Migrants face uncertainty but they're better off on land than adrift at sea

Migrants face uncertainty but they're better off on land than adrift at sea

SIK - For the 1,107 Rohingya and Bangladeshi migrants behind bars at the Immigration Detention Centre in Belantik after being abandoned by a trafficking syndicate in Langkawi, their fate now hangs in the balance.

The faces of those at the centre show the fatigue and anxiety, whose journey across the seas may now have been in vain.

However, their fate - as they are housed and fed in separate quarters for men and women at the centre - is still better than the other migrants still drifting, hungry and thirsty, in rickety boats in the Andaman Sea and the Strait of Malacca.

Speaking to reporters after visiting the centre, Home Minister Datuk Seri Dr Ahmad Zahid Hamidi said the Myanmar government had to take proactive steps to solve the human trafficking issue involving Rohingyas.

He said he had been told that Myanmar would not be attending a coordination meeting between the Foreign Ministries of ASEAN countries held to discuss the issue.

"We hope that Myanmar can take respectable steps to address this issue.

"The United Nations High Commi­ssioner for Refugees (UNHCR) should also not wash their hands of this matter by issuing refugee cards to the migrants after they are released.

"This is very unfair. The UNHCR should find ways to help, instead of pushing the responsibilities to us," he said at the Anti-Smuggling Unit headquarters in Padang Besar yesterday.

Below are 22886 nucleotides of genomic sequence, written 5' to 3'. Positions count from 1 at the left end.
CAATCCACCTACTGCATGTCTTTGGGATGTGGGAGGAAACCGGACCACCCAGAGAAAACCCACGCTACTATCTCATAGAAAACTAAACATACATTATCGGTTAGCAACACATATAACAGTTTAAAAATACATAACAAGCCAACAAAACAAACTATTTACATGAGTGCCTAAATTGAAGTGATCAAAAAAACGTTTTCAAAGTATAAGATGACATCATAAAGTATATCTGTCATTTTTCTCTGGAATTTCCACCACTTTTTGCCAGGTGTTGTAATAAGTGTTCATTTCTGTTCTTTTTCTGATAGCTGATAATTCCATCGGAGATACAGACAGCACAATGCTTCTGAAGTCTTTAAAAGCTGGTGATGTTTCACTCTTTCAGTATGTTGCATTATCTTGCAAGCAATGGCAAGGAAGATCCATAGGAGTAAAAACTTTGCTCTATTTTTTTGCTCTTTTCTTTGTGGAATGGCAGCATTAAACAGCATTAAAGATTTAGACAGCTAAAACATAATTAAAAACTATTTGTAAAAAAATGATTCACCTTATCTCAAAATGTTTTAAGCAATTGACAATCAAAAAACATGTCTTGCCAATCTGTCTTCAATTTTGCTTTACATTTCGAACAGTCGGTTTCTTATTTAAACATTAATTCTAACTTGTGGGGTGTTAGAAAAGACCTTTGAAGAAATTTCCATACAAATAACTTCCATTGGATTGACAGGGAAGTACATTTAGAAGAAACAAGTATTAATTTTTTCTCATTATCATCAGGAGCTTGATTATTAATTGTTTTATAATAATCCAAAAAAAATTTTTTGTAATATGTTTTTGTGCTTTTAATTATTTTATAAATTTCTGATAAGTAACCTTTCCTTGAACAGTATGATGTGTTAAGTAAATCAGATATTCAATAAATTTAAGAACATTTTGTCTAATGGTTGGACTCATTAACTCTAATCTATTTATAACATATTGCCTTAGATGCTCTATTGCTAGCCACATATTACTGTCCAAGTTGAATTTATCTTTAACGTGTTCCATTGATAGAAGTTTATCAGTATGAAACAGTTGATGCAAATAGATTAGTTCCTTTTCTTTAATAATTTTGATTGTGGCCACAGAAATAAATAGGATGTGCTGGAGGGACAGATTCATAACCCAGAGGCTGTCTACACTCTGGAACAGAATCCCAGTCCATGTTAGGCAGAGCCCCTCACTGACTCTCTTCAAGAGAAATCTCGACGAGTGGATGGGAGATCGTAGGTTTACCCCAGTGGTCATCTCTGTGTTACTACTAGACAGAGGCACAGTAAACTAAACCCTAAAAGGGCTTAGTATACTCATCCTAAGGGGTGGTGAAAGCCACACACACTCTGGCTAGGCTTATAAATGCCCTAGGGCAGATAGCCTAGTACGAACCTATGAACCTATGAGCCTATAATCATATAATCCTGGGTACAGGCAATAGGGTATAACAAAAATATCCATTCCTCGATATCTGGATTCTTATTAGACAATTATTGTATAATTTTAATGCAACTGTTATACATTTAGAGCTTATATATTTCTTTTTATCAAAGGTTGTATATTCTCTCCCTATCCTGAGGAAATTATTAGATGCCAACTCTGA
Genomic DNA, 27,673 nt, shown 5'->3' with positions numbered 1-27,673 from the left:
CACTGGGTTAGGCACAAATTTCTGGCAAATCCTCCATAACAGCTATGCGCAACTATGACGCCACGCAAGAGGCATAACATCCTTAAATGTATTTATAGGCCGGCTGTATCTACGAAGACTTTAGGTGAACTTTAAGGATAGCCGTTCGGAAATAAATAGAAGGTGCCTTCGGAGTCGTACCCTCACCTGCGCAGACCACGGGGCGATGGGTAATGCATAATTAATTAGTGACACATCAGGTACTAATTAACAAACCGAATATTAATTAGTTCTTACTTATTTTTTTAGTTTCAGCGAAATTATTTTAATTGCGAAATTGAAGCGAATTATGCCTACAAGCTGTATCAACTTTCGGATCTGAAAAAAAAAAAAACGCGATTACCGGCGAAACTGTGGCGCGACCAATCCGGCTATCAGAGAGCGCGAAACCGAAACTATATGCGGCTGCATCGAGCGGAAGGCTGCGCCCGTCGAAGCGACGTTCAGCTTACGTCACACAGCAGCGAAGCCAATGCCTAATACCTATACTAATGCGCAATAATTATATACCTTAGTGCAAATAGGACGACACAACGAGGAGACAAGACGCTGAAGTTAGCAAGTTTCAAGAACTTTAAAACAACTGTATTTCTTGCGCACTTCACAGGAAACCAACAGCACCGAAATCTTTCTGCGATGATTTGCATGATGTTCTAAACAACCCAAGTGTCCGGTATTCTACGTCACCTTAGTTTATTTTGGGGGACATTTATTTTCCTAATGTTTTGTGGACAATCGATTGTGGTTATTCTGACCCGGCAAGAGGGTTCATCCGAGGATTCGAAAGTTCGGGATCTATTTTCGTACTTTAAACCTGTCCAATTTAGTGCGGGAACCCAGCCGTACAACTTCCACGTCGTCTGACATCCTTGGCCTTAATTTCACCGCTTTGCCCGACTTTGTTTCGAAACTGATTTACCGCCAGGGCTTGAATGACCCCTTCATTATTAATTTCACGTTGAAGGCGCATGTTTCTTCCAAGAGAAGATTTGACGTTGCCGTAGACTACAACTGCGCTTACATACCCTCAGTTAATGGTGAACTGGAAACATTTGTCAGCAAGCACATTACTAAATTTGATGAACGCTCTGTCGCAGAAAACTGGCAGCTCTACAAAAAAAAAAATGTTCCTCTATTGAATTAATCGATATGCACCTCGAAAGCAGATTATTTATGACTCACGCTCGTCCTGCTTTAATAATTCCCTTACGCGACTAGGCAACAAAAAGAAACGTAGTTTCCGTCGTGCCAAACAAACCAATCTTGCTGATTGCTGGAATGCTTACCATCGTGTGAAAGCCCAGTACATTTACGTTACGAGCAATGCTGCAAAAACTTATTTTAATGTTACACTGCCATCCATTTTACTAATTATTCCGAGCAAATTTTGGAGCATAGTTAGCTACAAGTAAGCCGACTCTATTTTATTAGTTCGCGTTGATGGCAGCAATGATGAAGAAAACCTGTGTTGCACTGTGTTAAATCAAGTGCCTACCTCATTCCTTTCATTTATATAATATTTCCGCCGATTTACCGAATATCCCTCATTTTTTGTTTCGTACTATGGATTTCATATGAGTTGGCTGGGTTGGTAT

The Malaysian Government, he said, had done whatever they could on humanitarian grounds to help the migrants detained at the centre.

"The international community should see that we have done our best to help the migrants, rather than criticising us and painting a bad image of Malaysia.

"We are aware that there are still many out there in the sea and the enforcement agencies such as the Malaysian Maritime Enforcement Agency (MMEA), the navy, marine police and the Immigration Depart­ment are making sure that they do not enter Malaysian waters.

"We are also working with our counterparts in Thailand to handle this issue," he said.

Dr Ahmad Zahid was accompanied on his visit by Kelab Putera 1Malaysia (KP1M) president Datuk Seri Abdul Azeez Abdul Rahim.

Abdul Azeez said he had, through KP1M and the Umno Welfare Bureau, delivered some RM400,000 (S$148,204) in aid comprising hygiene kits, pillows, blankets, sanitary pads, diapers, Milo, coffee and rice.

"We also brought in 20 doctors to check their health and got them vaccinated, Two of the detainees were sent to the hospital as they have pneumonia," said Abdul Azeez.

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